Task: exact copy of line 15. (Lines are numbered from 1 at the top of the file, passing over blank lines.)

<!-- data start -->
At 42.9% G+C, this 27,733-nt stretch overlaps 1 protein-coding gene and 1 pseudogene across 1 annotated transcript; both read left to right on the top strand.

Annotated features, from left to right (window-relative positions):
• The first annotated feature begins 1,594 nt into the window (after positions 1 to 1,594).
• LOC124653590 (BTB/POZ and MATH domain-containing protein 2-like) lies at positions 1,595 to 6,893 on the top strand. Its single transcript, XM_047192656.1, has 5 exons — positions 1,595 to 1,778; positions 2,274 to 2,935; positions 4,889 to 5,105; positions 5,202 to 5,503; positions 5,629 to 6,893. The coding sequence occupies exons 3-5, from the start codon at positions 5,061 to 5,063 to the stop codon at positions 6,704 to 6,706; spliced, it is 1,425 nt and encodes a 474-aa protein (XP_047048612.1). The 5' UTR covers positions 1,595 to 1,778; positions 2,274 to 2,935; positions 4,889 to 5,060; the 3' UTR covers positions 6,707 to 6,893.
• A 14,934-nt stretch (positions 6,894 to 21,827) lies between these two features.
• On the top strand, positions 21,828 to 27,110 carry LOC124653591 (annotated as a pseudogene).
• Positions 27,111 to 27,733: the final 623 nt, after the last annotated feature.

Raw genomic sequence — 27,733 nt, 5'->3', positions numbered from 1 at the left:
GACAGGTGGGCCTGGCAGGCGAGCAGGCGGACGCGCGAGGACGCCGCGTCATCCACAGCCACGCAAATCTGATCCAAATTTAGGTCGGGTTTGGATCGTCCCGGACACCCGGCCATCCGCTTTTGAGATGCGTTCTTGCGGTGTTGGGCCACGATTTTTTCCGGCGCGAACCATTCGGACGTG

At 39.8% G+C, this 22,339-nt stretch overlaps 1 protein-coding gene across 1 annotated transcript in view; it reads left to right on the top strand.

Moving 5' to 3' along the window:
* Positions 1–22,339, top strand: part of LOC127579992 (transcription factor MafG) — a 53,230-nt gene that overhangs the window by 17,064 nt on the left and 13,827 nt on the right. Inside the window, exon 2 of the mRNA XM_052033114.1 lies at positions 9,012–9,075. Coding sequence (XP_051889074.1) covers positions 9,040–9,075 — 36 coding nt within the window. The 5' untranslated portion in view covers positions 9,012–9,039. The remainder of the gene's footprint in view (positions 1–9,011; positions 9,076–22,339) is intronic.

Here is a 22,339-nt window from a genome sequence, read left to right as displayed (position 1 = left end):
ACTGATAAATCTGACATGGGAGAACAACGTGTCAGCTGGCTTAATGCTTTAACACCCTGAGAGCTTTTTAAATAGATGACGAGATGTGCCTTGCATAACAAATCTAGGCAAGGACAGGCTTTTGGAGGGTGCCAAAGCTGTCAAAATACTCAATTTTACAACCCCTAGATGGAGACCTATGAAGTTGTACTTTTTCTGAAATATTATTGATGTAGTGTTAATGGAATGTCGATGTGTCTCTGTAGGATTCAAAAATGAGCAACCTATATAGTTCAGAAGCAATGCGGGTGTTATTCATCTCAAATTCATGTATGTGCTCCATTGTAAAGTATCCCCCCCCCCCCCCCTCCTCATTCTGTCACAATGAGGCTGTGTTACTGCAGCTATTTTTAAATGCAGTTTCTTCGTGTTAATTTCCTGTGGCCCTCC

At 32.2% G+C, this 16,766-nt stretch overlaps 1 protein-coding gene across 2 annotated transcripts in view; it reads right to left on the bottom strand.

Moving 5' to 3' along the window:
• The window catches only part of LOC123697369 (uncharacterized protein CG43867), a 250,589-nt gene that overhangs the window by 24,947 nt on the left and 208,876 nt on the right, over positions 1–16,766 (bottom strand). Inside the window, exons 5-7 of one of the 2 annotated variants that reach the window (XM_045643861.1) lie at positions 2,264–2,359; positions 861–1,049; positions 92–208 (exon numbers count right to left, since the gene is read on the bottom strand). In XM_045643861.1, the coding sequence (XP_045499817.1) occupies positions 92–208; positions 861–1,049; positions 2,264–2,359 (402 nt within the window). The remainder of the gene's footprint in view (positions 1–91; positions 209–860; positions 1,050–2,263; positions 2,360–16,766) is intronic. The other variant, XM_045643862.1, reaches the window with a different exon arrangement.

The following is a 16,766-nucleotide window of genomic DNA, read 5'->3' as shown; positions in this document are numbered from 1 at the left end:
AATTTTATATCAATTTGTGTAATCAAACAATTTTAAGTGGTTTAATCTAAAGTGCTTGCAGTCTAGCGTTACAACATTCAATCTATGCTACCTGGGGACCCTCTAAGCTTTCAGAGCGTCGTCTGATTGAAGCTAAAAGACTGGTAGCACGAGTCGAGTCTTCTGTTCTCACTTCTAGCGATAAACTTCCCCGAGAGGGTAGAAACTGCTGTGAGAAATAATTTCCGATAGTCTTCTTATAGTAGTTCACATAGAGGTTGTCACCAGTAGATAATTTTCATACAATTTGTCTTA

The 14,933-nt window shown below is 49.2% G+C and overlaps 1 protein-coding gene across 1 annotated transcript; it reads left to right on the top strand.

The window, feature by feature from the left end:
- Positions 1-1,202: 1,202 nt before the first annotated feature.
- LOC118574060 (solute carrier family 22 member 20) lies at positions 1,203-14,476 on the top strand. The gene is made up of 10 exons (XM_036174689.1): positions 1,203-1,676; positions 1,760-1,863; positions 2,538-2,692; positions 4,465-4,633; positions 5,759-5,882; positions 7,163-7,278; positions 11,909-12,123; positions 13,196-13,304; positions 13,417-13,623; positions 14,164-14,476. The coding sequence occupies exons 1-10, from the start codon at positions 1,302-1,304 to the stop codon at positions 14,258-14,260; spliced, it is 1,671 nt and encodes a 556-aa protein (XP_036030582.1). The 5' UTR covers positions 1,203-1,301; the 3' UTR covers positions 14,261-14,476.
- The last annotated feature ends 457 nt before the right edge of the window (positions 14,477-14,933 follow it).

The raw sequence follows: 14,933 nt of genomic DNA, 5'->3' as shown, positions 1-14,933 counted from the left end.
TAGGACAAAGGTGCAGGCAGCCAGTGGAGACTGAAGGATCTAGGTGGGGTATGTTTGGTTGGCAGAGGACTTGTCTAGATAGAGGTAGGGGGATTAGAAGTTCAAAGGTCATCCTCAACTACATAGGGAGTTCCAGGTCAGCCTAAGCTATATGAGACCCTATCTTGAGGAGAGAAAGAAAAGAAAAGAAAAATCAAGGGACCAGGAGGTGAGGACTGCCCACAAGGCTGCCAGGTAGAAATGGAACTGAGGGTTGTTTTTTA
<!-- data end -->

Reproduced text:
At 32.2% G+C, this 16,766-nt stretch overlaps 1 protein-coding gene across 2 annotated transcripts in view; it reads right to left on the bottom strand.